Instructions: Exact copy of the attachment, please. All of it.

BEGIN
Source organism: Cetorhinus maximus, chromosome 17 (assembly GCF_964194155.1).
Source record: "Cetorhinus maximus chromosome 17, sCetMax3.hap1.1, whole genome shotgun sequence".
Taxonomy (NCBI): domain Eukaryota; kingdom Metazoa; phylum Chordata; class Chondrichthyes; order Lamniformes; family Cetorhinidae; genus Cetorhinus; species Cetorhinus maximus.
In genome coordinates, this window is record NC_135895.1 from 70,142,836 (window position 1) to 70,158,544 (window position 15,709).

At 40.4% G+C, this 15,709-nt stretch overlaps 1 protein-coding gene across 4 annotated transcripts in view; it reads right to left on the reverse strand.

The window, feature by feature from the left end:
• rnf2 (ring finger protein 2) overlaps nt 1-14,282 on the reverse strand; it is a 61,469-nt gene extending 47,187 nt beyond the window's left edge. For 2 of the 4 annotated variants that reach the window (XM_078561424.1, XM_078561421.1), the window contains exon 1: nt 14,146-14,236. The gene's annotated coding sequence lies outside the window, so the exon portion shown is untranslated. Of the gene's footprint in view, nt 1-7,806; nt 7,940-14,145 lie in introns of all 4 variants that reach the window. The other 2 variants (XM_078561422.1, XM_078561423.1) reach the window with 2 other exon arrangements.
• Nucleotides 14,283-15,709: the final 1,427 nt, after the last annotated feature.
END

Source organism: Cetorhinus maximus, chromosome 17 (assembly GCF_964194155.1).
Source record: "Cetorhinus maximus chromosome 17, sCetMax3.hap1.1, whole genome shotgun sequence".
Taxonomy (NCBI): domain Eukaryota; kingdom Metazoa; phylum Chordata; class Chondrichthyes; order Lamniformes; family Cetorhinidae; genus Cetorhinus; species Cetorhinus maximus.
In genome coordinates, this window is record NC_135895.1 from 70,142,836 (window position 1) to 70,158,544 (window position 15,709).

At 40.4% G+C, this 15,709-nt stretch overlaps 1 protein-coding gene across 4 annotated transcripts in view; it reads right to left on the reverse strand.

The window, feature by feature from the left end:
• rnf2 (ring finger protein 2) overlaps nt 1-14,282 on the reverse strand; it is a 61,469-nt gene extending 47,187 nt beyond the window's left edge. For 2 of the 4 annotated variants that reach the window (XM_078561424.1, XM_078561421.1), the window contains exon 1: nt 14,146-14,236. The gene's annotated coding sequence lies outside the window, so the exon portion shown is untranslated. Of the gene's footprint in view, nt 1-7,806; nt 7,940-14,145 lie in introns of all 4 variants that reach the window. The other 2 variants (XM_078561422.1, XM_078561423.1) reach the window with 2 other exon arrangements.
• Nucleotides 14,283-15,709: the final 1,427 nt, after the last annotated feature.